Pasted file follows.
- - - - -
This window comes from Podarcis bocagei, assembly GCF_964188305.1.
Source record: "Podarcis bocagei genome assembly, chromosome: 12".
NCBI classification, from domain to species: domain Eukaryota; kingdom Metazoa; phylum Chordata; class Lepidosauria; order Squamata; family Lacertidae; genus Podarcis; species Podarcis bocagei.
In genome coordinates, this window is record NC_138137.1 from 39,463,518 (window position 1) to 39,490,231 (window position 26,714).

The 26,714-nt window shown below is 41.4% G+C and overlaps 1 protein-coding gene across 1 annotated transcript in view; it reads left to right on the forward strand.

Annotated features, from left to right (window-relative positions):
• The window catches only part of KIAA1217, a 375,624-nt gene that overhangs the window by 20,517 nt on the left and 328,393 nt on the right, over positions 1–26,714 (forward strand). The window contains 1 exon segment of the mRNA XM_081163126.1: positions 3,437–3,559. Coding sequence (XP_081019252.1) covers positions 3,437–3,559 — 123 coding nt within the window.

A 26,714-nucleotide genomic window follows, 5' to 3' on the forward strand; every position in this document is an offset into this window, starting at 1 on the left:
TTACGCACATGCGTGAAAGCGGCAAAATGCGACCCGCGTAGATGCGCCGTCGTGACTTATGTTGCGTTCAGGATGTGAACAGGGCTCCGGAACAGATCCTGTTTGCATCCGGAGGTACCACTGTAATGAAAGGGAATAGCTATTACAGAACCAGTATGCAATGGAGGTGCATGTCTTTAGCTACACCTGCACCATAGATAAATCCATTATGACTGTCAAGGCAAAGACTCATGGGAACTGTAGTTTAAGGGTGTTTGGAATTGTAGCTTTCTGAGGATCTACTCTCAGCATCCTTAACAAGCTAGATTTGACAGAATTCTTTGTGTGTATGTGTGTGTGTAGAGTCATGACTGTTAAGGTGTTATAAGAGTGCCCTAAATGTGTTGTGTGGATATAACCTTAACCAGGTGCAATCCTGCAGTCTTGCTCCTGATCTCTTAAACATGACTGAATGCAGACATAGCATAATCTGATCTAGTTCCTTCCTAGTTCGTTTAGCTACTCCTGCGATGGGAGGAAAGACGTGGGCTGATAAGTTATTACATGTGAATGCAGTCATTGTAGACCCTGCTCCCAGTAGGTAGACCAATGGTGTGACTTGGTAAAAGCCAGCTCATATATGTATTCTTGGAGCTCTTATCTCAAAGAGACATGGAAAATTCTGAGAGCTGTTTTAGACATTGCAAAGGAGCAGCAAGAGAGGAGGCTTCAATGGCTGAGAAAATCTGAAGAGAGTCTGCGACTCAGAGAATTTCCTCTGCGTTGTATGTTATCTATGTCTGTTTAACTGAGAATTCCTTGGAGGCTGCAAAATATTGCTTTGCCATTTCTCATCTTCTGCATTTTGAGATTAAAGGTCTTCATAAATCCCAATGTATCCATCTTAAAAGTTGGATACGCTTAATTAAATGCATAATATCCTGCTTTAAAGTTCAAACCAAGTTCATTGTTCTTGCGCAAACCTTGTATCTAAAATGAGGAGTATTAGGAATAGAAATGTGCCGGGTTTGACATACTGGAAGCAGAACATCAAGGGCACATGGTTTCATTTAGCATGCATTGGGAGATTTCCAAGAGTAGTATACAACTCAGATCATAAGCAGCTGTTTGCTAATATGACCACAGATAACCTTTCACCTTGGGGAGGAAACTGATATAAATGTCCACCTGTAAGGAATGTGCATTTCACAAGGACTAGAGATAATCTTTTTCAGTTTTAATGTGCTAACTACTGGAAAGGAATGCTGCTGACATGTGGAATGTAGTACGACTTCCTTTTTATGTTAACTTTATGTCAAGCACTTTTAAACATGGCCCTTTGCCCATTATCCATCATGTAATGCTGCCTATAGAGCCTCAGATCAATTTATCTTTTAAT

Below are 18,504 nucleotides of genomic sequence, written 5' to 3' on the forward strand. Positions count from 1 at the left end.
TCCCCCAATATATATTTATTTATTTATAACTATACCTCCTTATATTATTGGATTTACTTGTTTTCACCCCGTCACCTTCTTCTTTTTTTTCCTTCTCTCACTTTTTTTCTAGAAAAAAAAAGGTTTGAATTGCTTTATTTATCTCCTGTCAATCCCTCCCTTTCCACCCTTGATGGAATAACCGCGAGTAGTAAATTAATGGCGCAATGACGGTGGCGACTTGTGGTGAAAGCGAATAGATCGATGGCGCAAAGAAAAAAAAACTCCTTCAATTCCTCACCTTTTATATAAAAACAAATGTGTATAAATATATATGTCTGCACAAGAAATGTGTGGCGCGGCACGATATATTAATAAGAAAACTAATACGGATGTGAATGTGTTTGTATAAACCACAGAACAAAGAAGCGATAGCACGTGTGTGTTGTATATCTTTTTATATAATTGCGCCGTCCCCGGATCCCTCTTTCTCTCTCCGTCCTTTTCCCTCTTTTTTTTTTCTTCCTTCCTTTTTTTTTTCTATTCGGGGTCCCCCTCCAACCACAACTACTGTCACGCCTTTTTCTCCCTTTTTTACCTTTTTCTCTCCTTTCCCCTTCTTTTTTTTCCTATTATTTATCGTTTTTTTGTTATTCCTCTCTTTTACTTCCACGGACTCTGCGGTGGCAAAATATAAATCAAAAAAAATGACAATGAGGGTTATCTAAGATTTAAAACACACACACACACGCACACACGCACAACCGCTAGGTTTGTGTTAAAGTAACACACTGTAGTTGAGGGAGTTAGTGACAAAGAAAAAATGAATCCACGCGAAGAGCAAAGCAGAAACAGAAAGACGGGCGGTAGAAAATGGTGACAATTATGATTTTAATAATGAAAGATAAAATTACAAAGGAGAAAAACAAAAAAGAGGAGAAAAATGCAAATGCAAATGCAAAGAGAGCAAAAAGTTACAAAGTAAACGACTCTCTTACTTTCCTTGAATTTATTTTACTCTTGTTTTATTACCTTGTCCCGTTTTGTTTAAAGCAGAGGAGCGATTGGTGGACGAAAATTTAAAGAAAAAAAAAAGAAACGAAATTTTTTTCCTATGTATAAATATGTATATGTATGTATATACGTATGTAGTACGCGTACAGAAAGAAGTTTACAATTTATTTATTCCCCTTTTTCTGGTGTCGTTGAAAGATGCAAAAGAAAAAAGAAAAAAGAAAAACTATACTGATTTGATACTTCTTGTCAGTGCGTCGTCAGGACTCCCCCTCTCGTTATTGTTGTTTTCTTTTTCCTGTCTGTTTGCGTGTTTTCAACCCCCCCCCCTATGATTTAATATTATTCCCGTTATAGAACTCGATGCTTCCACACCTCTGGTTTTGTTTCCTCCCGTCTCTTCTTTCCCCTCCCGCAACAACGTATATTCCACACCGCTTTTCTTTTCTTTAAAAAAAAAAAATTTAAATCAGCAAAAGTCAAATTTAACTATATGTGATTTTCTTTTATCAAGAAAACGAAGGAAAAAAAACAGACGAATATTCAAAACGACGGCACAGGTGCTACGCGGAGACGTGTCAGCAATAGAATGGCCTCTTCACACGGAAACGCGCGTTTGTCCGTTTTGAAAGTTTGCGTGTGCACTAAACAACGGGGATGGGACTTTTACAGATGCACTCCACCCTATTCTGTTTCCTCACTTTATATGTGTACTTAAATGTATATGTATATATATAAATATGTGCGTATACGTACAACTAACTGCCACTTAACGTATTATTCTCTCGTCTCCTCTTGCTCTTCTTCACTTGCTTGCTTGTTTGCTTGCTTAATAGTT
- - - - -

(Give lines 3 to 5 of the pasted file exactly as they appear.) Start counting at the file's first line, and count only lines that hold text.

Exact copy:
NCBI classification, from domain to species: domain Eukaryota; kingdom Metazoa; phylum Chordata; class Lepidosauria; order Squamata; family Lacertidae; genus Podarcis; species Podarcis bocagei.
In genome coordinates, this window is record NC_138137.1 from 39,463,518 (window position 1) to 39,490,231 (window position 26,714).

The 26,714-nt window shown below is 41.4% G+C and overlaps 1 protein-coding gene across 1 annotated transcript in view; it reads left to right on the forward strand.